On the night of my 21st birthday, I spent hours sitting in the back of the theater in the basement of Trumbull College. It wasn’t quite how I had imagined I’d spend that birthday, alone in a dark theater, but that night there was nowhere else I could be. I was the stage manager for a show and it was the dress rehearsal. We were all intent on our jobs — the director sat in the front, hunched over and scribbling notes wildly as the actors came in and out on their cues. My job was to run the lights, a task that required a few seconds of precise and swift action followed by many minutes of idleness. During those minutes, my mind wandered. Though I knew the show couldn’t go on with out me, I felt a strong sense of isolation creeping in.
For the cast and crew, what was happening in the theater that night seemed of the utmost importance. The play took precedence over schoolwork, spending time with friends — even milestone birthday celebrations. Though we’d closed the theater doors and were intent on our tasks, life at Yale continued, oblivious, around us. Just a few feet away in the Trumbull basement, students did their laundry and checked their e-mail in the computer cluster. Out on the street, people hurried to meetings, to the library, for late-night stops at Durfee’s.
During the next few nights, our little theater would fill up with appreciative audiences whose applause would reaffirm our sense of purpose, making all of the work we’d spent on the show seem worthwhile. A year later, when I pass members of the cast on the street, we nod in acknowledgement of the experience we shared. Most of us have gone our separate ways, taking to different stages, but the memory of the connection we’d felt when working intensely together remains.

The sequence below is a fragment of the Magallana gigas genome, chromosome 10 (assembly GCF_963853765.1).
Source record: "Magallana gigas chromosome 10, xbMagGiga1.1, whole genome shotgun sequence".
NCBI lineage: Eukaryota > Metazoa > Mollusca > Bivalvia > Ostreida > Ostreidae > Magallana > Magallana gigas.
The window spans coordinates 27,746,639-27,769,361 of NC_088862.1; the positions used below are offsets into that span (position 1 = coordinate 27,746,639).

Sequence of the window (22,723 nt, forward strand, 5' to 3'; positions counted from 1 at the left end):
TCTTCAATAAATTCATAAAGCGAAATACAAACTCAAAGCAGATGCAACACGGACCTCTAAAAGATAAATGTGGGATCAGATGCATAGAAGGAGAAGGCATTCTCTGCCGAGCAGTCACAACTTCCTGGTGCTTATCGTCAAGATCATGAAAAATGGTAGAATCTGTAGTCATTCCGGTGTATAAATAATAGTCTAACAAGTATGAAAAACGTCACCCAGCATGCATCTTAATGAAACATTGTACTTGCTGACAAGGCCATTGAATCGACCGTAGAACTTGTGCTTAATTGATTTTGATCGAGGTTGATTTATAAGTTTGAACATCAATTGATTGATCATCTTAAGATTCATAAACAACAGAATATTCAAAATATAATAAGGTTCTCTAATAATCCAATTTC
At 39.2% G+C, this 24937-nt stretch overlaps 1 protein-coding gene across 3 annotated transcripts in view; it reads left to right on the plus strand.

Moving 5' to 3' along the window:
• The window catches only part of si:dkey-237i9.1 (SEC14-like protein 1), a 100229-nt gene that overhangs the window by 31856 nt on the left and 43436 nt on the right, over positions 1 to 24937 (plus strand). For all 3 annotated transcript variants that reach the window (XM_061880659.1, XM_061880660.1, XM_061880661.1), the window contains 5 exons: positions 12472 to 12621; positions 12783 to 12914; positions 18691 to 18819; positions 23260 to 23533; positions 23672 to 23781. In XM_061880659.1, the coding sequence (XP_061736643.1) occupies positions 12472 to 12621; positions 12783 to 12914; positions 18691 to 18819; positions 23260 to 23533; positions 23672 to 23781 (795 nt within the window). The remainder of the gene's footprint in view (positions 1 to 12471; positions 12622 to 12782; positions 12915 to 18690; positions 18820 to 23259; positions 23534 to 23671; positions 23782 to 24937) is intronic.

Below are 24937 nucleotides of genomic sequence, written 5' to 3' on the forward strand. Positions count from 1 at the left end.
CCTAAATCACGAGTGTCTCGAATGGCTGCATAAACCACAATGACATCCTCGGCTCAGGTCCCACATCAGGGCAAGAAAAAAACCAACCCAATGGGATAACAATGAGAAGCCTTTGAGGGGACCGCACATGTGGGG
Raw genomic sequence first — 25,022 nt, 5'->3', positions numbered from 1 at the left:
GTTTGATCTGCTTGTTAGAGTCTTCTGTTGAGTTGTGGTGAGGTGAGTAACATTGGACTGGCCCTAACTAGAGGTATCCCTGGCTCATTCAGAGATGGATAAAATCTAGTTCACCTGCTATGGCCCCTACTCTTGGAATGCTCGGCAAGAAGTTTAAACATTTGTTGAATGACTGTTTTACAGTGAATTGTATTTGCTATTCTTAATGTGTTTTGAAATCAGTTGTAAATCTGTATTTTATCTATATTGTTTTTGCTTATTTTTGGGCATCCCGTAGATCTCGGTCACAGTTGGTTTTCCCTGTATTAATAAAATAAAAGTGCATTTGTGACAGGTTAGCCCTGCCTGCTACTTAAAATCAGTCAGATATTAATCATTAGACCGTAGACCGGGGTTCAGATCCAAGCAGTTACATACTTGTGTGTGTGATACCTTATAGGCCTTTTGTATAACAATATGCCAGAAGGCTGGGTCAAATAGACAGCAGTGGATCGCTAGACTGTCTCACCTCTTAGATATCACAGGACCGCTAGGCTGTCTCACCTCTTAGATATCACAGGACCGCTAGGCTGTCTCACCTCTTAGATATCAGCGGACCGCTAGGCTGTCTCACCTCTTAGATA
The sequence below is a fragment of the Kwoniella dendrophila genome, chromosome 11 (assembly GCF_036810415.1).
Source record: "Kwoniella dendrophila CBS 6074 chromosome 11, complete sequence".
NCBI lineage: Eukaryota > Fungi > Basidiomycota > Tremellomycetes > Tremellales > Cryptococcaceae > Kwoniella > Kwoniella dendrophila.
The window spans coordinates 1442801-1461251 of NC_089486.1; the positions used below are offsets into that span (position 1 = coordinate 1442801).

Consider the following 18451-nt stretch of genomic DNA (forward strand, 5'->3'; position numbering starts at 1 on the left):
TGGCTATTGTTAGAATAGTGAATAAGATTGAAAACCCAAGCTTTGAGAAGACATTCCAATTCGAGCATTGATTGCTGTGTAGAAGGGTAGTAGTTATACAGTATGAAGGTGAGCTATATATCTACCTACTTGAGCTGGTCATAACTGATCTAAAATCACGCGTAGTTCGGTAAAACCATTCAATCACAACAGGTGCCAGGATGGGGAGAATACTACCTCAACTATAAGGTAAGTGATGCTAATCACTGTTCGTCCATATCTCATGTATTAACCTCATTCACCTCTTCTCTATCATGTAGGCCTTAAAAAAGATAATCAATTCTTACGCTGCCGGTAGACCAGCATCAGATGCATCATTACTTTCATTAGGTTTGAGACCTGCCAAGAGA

During the first days of freshman year, Timothy Dwight College’s Dean John Loge told my class that the most important lessons we would learn at Yale would come from our fellow classmates. For a while, I didn’t believe him. I spent hours at the library, clocking in every night for a long shift of work at my books. After a while, my solitary studies in a school of such frenetic activity became extremely unsatisfying. Much as I loved what I was studying, I couldn’t block out the hum of activity around me.
Yale urges all of us to become invested in its community. It isn’t always easy — in a place full of big personalities and bigger dreams — to carve out a niche for oneself and feel successful in it. But the struggle to succeed and to win the respect of peers can be the most rewarding of challenges. This fall, after Sept. 11, professor John Gaddis reminded the hundreds of students in his class that our most important task was to find someone to love and share our lives with.
The birthday I spent in the back of the theater was one of the loneliest of my life, but it was also strangely cheering. As I watched the action, I was detached, yet shining the lights on the stage. I was a central part of this small pocket of Yale life, but I also knew that what I would take from it would be different from what everyone else did.
The same is true for all of us at Yale. No two people live remotely similar lives here, but in the future we will undoubtedly pass each other on the street and nod in acknowledgement of the experience we shared. The feeling of being so invested in that play proved to me that my career at Yale would largely be measured in terms of the triumphs — and falls — I have shared with others. The connections I have made with peers and the lessons I have learned from them will stay with me, even when I find myself alone in a dark place.
Siobhan Oat-Judge is graduating from Timothy Dwight College and was editor of the Yale Daily News Magazine.